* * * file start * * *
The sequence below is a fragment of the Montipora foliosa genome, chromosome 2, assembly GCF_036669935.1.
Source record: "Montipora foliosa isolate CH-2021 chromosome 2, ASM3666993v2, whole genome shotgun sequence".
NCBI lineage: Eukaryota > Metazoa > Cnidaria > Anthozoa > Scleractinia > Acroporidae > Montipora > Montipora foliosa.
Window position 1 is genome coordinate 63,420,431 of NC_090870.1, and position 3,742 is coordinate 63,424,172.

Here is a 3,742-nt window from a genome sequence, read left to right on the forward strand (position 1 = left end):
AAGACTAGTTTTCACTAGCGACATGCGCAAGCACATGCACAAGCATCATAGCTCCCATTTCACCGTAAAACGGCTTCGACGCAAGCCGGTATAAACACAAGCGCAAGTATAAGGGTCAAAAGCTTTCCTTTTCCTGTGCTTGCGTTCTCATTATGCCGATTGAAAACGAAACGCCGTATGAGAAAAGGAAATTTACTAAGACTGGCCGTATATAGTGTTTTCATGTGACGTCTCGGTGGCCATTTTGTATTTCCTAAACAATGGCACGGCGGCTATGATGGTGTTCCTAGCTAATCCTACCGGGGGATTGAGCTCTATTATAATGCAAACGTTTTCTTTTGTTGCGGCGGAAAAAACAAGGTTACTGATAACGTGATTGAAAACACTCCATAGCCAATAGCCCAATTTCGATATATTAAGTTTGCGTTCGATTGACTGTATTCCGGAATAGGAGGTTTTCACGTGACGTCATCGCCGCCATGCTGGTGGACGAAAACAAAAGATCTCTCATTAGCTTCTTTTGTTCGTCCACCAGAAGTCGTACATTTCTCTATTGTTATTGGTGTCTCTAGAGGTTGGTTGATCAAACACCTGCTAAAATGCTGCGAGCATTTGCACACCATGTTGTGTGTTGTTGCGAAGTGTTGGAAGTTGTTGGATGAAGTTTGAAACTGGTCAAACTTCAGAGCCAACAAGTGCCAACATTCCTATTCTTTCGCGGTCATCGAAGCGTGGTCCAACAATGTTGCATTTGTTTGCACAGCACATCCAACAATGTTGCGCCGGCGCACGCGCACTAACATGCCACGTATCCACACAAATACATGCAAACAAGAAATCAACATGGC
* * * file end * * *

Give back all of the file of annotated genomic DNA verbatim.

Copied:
The sequence below is a fragment of the Montipora foliosa genome, chromosome 2, assembly GCF_036669935.1.
Source record: "Montipora foliosa isolate CH-2021 chromosome 2, ASM3666993v2, whole genome shotgun sequence".
NCBI lineage: Eukaryota > Metazoa > Cnidaria > Anthozoa > Scleractinia > Acroporidae > Montipora > Montipora foliosa.
Window position 1 is genome coordinate 63,420,431 of NC_090870.1, and position 3,742 is coordinate 63,424,172.

Here is a 3,742-nt window from a genome sequence, read left to right on the forward strand (position 1 = left end):
AAGACTAGTTTTCACTAGCGACATGCGCAAGCACATGCACAAGCATCATAGCTCCCATTTCACCGTAAAACGGCTTCGACGCAAGCCGGTATAAACACAAGCGCAAGTATAAGGGTCAAAAGCTTTCCTTTTCCTGTGCTTGCGTTCTCATTATGCCGATTGAAAACGAAACGCCGTATGAGAAAAGGAAATTTACTAAGACTGGCCGTATATAGTGTTTTCATGTGACGTCTCGGTGGCCATTTTGTATTTCCTAAACAATGGCACGGCGGCTATGATGGTGTTCCTAGCTAATCCTACCGGGGGATTGAGCTCTATTATAATGCAAACGTTTTCTTTTGTTGCGGCGGAAAAAACAAGGTTACTGATAACGTGATTGAAAACACTCCATAGCCAATAGCCCAATTTCGATATATTAAGTTTGCGTTCGATTGACTGTATTCCGGAATAGGAGGTTTTCACGTGACGTCATCGCCGCCATGCTGGTGGACGAAAACAAAAGATCTCTCATTAGCTTCTTTTGTTCGTCCACCAGAAGTCGTACATTTCTCTATTGTTATTGGTGTCTCTAGAGGTTGGTTGATCAAACACCTGCTAAAATGCTGCGAGCATTTGCACACCATGTTGTGTGTTGTTGCGAAGTGTTGGAAGTTGTTGGATGAAGTTTGAAACTGGTCAAACTTCAGAGCCAACAAGTGCCAACATTCCTATTCTTTCGCGGTCATCGAAGCGTGGTCCAACAATGTTGCATTTGTTTGCACAGCACATCCAACAATGTTGCGCCGGCGCACGCGCACTAACATGCCACGTATCCACACAAATACATGCAAACAAGAAATCAACATGGC